/namespace:   Specifies namespace for compiled stylesheets
  /version:     Specifies assembly version
  /keyfile:     Specifies strong name key file
  /help         Display this usage message (Short form: /?)
  /nologo       Do not display compiler copyright banner

I also put together some documentation point at

Get nxsltc v1.0beta2 here.

I also updated nxsltc.exe (well, just rebuilt it using Visual Studio 2008 Beta2).

nXSLTC is an experimental XSLT to MSIL compiler for the forthcoming .NET 3.5. nXSLTC compiles one or more XSLT stylesheets into DLL. Compiled stylesheets then can be used for transforming XML documents using XslCompiledTransform class.

Download nXSLTC v1.0beta2

More info about nXSLTC.

Now I have to compile nxslt for .NET 3.5 and make it able to run compiled stylesheets. Then I'm going to push IronXSLT.

What's the probability of having two car accidents in one month? It must be high enough. Just a month after the first one some asshole hit me and run away. I wonder if it's a bad luck or actually a good luck? Sure, my own car is totaled and a company car doesn't look good either, but hey, I didn't get even a scratch, so I believe I'm a lucky guy.

Ok, back to work. I uploaded version 2.3 of the nxslt2.exe/NxsltTask tool. It's probably the last version for .NET 2.0. Anyway, here is what's new:

  • improved error reporting - I finally integrated Anton's contribution.
  • nxslt.exe options files (@file option) - useful when your command line gets too long.
  • XHTML output mode (-xhtml option) - this approach in action.
  • XSLT 2.0-like character maps (-cm option) - just like in XSLT 2.0, but in a proprietary namespace. I have to blog about this feature.
  • nxslt and NxsltTask are now debuggable - as it turned out when round-tripping assemblies with ildasm/ilasm there is still a solution to keep them debuggable.
  • resolving XInclude for XSLT stylesheets is now off by default - because usually nobody needs it and it breaks Docbooks stylesheets.
  • -xslxi option to turn XInclude for XSLT stylesheets on - if you still want it. 
  • fixed several bugs preventing running Docbook stylesheets - XslCompiledTransfrom + DTD in imported stylesheets and documents loaded via document() function + custom XmlReaders= nightmare.
  • Oh, just in case: nxslt2 is a free feature-rich .NET 2.0 XSLT command line utility and NAnt/MSBuild task which uses .NET 2.0 XSLT processor - XslCompiledTransform class and supports XML Base, XInclude, XPointer, EXSLT, embedded stylesheets, processing instruction, multioutput, custom URI resolving, custom extension functions, pretty printing, XHTML output, XSLT 2.0-like character maps and more.

    nxslt2.exe/NxsltTask are free tools under BSD license. Download here.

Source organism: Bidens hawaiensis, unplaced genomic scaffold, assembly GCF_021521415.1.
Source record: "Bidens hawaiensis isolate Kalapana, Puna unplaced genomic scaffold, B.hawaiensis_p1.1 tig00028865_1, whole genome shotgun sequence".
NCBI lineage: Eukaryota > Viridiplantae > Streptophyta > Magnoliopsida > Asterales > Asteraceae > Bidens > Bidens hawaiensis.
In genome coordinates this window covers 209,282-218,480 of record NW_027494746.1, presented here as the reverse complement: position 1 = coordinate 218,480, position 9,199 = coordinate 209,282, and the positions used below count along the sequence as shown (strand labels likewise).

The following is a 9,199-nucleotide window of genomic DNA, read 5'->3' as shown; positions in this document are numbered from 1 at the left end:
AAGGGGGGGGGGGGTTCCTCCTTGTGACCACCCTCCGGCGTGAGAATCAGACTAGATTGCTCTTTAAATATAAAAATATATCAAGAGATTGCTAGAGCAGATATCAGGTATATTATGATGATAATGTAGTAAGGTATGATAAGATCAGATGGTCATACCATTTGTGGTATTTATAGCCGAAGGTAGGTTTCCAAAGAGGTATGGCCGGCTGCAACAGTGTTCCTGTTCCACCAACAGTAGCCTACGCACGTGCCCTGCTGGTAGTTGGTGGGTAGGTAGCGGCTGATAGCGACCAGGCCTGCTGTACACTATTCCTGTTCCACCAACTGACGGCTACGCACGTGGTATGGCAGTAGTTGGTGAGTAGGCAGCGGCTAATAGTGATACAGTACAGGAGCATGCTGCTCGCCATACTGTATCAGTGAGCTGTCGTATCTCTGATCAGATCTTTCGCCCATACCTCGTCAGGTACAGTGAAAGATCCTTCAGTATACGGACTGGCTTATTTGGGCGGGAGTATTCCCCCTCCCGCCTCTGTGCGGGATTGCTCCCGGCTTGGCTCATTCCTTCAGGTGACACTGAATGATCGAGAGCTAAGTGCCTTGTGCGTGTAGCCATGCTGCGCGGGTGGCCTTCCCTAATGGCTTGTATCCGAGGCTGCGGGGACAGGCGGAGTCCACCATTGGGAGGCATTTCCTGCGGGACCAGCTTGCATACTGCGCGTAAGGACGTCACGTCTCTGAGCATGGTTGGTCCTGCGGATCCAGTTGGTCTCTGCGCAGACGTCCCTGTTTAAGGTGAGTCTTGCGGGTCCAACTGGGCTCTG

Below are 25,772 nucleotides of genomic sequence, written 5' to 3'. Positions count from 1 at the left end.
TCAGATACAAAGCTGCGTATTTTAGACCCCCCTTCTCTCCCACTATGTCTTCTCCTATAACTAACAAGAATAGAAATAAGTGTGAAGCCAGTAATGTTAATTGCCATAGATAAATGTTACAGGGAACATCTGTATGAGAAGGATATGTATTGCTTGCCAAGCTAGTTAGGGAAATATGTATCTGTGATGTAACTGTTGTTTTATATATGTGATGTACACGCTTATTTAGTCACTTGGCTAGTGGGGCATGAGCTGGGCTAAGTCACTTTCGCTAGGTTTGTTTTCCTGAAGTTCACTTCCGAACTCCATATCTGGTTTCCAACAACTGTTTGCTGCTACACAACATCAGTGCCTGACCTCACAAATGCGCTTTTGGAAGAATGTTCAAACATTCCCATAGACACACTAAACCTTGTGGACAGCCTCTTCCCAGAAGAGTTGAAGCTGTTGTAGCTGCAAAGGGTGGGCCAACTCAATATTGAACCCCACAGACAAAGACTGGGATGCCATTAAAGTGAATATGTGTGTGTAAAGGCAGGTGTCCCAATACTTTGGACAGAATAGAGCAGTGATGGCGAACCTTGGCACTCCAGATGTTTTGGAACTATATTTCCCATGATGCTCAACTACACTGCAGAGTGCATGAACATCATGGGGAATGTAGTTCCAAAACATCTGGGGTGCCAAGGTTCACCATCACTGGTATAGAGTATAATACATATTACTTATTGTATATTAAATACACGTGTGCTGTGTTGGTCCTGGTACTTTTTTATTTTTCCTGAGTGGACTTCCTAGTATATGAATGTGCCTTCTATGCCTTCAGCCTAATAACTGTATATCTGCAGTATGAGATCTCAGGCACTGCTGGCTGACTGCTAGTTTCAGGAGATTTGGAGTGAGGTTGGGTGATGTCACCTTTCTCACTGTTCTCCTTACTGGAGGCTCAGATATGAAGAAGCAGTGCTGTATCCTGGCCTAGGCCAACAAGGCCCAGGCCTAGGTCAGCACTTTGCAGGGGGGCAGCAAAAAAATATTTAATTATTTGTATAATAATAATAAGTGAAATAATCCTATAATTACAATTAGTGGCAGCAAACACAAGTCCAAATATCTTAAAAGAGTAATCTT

It's known that .NET XSLT engine - XslCompiledTransform natively supports two EXSLT extension functions - exsl:node-set() and exsl:object-type(). Not that it's widely known (msdn still says nothing about it), but lots of people are using this handy feature. The main benefit is that using EXSLT's version of node-set() function allows complex XSLT stylesheets (and I guess 80% of complex stylesheets can't live without xxx:node-set() function) to be portable between .NET, Java and libxslt.

    Now, let's admit this fact is very little known.  I've seen even advanced XSLT developers still using annoying techniques like switching "" and "urn:schemas-microsoft-com:xslt" namespaces or awkward xsl:choose "function-available('exslt:node-set')" blocks. That's wrong.

    These days you don't need any special handling for EXSLT exsl:node-set() function in your server-side oriented XSLT stylesheets. Just use it. .NET, Java and libxslt all support it.

    I think (.NET and MSXML)-only msxsl:node-set() function should be avoided. Unless you are targeting browsers (in which case you need this trick).

    I found it useful to insert EXSLT common namespace declaration into Visual Studio templates for XSLT files. It works as a reminder and is just handy. Here is how you can do it. Open XSLT templates for "Add new item" and "New File" commands:

    1. C:\Program Files\Microsoft Visual Studio 8\Common7\IDE\ItemTemplatesCache\CSharp\1033\\XSLTFile.xslt
    2. C:\Program Files\Microsoft Visual Studio 8\Common7\IDE\ItemTemplatesCache\VisualBasic\1033\\XSLTFile.xslt
    3. C:\Program Files\Microsoft Visual Studio 8\Common7\IDE\NewFileItems\xsltfile.xslt

    and add xmlns:exsl="" and exclude-result-prefixes="exsl" to the xsl:stylesheet element:

    <xsl:stylesheet version="1.0" xmlns:xsl=""
        xmlns:exsl="" exclude-result-prefixes="exsl">